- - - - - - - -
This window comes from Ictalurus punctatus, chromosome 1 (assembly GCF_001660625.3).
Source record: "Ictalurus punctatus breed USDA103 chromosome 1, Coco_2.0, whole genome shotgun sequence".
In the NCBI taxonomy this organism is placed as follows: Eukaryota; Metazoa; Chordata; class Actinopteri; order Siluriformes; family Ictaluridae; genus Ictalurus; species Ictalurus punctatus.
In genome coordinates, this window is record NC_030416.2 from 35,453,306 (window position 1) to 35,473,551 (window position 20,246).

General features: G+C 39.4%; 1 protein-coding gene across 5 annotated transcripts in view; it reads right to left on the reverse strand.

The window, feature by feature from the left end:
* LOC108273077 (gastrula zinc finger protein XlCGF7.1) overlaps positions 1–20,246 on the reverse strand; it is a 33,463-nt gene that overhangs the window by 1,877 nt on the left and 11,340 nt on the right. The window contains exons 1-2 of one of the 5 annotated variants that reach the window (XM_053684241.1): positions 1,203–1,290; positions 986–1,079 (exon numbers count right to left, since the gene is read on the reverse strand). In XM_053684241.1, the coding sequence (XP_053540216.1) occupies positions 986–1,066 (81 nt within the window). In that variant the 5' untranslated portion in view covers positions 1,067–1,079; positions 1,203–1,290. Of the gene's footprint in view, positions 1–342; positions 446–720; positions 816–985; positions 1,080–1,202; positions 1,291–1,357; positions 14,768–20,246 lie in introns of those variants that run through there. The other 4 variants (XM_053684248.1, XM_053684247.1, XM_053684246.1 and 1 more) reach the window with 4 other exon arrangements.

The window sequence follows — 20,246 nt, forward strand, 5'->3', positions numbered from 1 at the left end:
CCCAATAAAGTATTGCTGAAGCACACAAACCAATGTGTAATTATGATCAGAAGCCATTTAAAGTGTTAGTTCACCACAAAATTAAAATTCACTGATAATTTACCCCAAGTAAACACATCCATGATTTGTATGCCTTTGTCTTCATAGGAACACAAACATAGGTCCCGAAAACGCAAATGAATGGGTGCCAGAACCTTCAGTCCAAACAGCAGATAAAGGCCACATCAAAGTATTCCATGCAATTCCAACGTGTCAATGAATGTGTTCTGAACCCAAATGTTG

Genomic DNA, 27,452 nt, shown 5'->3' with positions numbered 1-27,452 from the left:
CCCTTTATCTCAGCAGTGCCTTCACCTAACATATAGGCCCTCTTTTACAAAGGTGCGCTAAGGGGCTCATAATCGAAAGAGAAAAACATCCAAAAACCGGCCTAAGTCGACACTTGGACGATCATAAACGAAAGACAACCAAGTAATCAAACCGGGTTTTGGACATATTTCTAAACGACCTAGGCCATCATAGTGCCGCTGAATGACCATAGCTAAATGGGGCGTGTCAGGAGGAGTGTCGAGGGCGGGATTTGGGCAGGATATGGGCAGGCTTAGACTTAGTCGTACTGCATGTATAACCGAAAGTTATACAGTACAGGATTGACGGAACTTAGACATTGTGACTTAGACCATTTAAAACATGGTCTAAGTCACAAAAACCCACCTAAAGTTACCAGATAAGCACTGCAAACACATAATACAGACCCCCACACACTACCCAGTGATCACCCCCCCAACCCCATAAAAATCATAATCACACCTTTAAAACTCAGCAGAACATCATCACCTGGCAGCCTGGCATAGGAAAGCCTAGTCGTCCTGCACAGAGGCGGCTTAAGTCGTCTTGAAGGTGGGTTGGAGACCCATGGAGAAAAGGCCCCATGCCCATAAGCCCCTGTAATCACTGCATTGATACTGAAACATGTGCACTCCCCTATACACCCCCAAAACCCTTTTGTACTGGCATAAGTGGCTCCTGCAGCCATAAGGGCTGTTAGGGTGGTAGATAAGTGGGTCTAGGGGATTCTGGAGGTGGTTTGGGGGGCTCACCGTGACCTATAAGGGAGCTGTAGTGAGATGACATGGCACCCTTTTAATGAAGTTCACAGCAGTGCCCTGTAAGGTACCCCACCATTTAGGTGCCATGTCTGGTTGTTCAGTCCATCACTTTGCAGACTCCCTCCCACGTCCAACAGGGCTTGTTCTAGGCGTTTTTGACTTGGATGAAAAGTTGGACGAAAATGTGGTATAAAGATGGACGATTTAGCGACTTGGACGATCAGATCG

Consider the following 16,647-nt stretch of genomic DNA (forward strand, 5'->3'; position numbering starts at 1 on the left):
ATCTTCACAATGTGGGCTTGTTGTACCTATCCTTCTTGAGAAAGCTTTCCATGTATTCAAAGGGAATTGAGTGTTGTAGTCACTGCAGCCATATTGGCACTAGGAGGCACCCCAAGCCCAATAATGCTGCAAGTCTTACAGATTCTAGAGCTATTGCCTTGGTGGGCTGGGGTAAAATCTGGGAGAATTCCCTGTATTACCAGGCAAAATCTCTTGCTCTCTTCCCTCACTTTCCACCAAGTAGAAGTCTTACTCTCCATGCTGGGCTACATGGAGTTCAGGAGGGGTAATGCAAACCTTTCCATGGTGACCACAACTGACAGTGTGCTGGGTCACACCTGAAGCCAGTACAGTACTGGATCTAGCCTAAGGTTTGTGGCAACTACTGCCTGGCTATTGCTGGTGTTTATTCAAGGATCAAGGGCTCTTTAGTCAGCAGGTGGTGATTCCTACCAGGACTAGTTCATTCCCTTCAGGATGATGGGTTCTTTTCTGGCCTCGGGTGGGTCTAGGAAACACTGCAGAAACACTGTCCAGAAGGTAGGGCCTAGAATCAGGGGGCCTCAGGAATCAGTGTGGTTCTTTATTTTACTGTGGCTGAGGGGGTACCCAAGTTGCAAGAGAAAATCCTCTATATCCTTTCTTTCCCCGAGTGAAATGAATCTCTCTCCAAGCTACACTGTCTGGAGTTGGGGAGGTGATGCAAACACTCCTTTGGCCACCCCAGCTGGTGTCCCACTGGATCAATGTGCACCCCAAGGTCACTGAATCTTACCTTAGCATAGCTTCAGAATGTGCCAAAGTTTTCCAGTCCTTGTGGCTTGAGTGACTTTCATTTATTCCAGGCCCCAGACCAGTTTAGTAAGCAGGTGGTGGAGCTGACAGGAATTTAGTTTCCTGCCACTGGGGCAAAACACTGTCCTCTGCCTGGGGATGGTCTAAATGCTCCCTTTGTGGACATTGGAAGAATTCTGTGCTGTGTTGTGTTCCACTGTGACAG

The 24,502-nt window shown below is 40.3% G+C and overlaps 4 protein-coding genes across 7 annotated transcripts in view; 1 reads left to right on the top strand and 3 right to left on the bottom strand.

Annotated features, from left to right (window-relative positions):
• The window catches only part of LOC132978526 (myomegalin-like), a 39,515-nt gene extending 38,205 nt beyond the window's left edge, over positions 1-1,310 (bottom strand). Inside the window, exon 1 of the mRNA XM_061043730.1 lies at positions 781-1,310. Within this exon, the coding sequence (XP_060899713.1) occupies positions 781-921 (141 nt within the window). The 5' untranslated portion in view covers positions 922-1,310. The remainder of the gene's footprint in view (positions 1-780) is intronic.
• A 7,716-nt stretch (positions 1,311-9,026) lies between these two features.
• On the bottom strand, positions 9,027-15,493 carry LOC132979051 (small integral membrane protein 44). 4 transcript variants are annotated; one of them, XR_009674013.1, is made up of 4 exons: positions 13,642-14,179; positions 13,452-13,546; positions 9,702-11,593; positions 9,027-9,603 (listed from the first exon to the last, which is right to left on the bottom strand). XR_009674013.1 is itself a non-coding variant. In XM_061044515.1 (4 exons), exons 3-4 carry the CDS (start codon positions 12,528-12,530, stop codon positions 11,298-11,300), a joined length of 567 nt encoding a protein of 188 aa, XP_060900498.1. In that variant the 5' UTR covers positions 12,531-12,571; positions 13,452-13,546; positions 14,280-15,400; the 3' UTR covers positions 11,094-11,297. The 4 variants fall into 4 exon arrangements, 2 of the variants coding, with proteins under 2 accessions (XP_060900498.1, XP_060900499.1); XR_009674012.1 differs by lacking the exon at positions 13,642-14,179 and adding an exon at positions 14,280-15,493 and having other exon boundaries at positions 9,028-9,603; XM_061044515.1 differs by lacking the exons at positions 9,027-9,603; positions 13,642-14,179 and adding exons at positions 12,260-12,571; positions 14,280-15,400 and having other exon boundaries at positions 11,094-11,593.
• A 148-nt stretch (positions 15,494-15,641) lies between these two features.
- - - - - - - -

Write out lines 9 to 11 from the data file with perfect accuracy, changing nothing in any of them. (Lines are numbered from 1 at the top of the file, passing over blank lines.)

CCCAATAAAGTATTGCTGAAGCACACAAACCAATGTGTAATTATGATCAGAAGCCATTTAAAGTGTTAGTTCACCACAAAATTAAAATTCACTGATAATTTACCCCAAGTAAACACATCCATGATTTGTATGCCTTTGTCTTCATAGGAACACAAACATAGGTCCCGAAAACGCAAATGAATGGGTGCCAGAACCTTCAGTCCAAACAGCAGATAAAGGCCACATCAAAGTATTCCATGCAATTCCAACGTGTCAATGAATGTGTTCTGAACCCAAATGTTG

Genomic DNA, 27,452 nt, shown 5'->3' with positions numbered 1-27,452 from the left:
CCCTTTATCTCAGCAGTGCCTTCACCTAACATATAGGCCCTCTTTTACAAAGGTGCGCTAAGGGGCTCATAATCGAAAGAGAAAAACATCCAAAAACCGGCCTAAGTCGACACTTGGACGATCATAAACGAAAGACAACCAAGTAATCAAACCGGGTTTTGGACATATTTCTAAACGACCTAGGCCATCATAGTGCCGCTGAATGACCATAGCTAAATGGGGCGTGTCAGGAGGAGTGTCGAGGGCGGGATTTGGGCAGGATATGGGCAGGCTTAGACTTAGTCGTACTGCATGTATAACCGAAAGTTATACAGTACAGGATTGACGGAACTTAGACATTGTGACTTAGACCATTTAAAACATGGTCTAAGTCACAAAAACCCACCTAAAGTTACCAGATAAGCACTGCAAACACATAATACAGACCCCCACACACTACCCAGTGATCACCCCCCCAACCCCATAAAAATCATAATCACACCTTTAAAACTCAGCAGAACATCATCACCTGGCAGCCTGGCATAGGAAAGCCTAGTCGTCCTGCACAGAGGCGGCTTAAGTCGTCTTGAAGGTGGGTTGGAGACCCATGGAGAAAAGGCCCCATGCCCATAAGCCCCTGTAATCACTGCATTGATACTGAAACATGTGCACTCCCCTATACACCCCCAAAACCCTTTTGTACTGGCATAAGTGGCTCCTGCAGCCATAAGGGCTGTTAGGGTGGTAGATAAGTGGGTCTAGGGGATTCTGGAGGTGGTTTGGGGGGCTCACCGTGACCTATAAGGGAGCTGTAGTGAGATGACATGGCACCCTTTTAATGAAGTTCACAGCAGTGCCCTGTAAGGTACCCCACCATTTAGGTGCCATGTCTGGTTGTTCAGTCCATCACTTTGCAGACTCCCTCCCACGTCCAACAGGGCTTGTTCTAGGCGTTTTTGACTTGGATGAAAAGTTGGACGAAAATGTGGTATAAAGATGGACGATTTAGCGACTTGGACGATCAGATCG